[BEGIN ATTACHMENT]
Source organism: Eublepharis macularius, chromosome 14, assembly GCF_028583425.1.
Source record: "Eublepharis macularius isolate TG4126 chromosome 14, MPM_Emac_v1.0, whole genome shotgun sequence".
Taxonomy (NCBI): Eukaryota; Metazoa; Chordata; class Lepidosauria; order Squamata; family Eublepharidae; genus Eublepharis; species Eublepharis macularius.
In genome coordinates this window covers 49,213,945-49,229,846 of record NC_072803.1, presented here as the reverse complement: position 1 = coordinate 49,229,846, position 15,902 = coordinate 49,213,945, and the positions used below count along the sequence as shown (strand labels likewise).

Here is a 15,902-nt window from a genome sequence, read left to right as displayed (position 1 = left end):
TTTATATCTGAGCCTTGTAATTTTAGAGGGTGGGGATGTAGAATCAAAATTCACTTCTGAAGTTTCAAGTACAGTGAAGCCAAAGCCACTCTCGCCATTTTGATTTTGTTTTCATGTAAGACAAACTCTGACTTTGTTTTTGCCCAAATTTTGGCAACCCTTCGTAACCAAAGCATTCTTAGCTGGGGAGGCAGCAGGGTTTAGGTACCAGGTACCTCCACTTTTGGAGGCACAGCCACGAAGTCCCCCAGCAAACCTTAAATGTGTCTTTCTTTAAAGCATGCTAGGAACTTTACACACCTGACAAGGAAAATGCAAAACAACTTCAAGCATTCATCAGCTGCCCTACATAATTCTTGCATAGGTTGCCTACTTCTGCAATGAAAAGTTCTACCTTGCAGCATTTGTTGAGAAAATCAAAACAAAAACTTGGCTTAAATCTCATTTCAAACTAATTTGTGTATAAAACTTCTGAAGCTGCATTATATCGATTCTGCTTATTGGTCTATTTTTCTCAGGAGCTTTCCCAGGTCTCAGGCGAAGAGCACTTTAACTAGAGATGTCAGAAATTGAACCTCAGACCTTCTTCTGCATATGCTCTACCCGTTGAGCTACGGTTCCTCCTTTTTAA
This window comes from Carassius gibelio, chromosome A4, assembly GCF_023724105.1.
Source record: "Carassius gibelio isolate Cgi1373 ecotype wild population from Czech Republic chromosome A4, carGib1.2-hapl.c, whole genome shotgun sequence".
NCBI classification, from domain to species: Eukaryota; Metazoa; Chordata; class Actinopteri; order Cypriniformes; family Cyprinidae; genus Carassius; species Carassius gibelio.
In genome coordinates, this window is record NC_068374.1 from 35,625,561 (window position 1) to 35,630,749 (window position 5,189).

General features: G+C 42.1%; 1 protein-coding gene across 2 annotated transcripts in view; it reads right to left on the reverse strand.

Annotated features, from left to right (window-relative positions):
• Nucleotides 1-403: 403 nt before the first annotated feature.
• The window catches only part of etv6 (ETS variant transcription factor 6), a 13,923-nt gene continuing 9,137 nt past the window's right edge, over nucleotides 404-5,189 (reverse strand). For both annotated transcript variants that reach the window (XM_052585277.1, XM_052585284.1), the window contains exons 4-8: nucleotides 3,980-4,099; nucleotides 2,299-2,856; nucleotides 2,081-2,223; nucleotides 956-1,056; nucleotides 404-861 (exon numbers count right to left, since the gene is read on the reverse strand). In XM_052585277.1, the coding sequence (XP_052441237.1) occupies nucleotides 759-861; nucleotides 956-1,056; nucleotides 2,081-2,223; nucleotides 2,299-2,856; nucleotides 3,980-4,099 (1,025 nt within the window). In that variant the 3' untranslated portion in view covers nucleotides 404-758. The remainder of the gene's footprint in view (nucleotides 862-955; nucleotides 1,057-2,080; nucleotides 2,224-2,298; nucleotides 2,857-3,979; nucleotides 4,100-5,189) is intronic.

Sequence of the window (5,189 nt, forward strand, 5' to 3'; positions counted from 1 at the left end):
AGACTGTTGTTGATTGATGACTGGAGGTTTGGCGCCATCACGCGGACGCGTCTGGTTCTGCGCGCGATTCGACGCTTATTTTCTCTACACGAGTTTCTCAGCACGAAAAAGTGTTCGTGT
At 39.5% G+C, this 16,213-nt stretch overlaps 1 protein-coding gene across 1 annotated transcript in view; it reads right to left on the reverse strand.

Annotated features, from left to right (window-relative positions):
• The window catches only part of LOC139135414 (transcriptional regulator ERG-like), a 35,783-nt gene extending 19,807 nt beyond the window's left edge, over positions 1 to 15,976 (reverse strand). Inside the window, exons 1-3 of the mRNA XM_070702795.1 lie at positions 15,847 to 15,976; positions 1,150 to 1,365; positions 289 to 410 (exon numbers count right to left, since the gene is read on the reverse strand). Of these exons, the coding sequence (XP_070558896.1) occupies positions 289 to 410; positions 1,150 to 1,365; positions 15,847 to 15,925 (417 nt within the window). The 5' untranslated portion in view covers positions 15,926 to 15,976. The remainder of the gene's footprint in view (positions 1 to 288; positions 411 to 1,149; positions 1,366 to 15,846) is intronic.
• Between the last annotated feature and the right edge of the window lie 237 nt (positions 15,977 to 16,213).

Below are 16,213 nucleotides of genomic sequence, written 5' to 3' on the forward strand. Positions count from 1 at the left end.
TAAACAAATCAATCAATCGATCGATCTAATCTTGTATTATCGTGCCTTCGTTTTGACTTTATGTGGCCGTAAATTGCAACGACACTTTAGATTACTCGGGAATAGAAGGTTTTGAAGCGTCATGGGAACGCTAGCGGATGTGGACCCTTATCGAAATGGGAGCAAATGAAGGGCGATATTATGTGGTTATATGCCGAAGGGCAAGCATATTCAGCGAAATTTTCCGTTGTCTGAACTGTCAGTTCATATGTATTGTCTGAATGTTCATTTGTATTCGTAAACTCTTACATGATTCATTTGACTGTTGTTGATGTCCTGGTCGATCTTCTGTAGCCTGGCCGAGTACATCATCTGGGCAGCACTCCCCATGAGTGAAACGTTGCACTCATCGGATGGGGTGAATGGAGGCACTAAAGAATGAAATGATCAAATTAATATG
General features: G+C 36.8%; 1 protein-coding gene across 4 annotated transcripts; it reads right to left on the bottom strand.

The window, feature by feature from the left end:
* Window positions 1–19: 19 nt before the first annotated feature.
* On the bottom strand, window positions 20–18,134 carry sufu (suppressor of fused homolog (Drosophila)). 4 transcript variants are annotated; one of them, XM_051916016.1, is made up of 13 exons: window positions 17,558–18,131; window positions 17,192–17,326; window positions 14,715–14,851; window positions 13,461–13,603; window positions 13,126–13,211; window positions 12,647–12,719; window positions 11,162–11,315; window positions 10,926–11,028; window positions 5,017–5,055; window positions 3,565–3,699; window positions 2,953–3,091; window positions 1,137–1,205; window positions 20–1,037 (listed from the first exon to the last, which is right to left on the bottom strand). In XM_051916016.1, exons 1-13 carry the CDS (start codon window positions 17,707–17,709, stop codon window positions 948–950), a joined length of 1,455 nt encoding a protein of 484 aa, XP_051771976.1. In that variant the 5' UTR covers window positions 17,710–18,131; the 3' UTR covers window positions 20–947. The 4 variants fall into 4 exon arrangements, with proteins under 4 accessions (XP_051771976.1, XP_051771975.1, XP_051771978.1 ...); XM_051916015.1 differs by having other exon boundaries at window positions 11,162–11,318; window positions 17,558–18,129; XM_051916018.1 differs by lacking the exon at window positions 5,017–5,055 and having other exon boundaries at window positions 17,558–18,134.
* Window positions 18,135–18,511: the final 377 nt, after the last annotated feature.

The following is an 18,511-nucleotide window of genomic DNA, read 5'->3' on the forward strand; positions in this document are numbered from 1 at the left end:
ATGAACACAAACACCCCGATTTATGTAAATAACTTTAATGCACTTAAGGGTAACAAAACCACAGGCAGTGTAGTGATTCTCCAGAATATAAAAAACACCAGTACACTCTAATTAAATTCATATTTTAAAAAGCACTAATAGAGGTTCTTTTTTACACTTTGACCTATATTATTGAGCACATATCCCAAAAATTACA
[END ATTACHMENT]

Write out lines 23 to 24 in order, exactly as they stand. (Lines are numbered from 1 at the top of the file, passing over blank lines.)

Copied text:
General features: G+C 36.8%; 1 protein-coding gene across 4 annotated transcripts; it reads right to left on the bottom strand.

The window, feature by feature from the left end: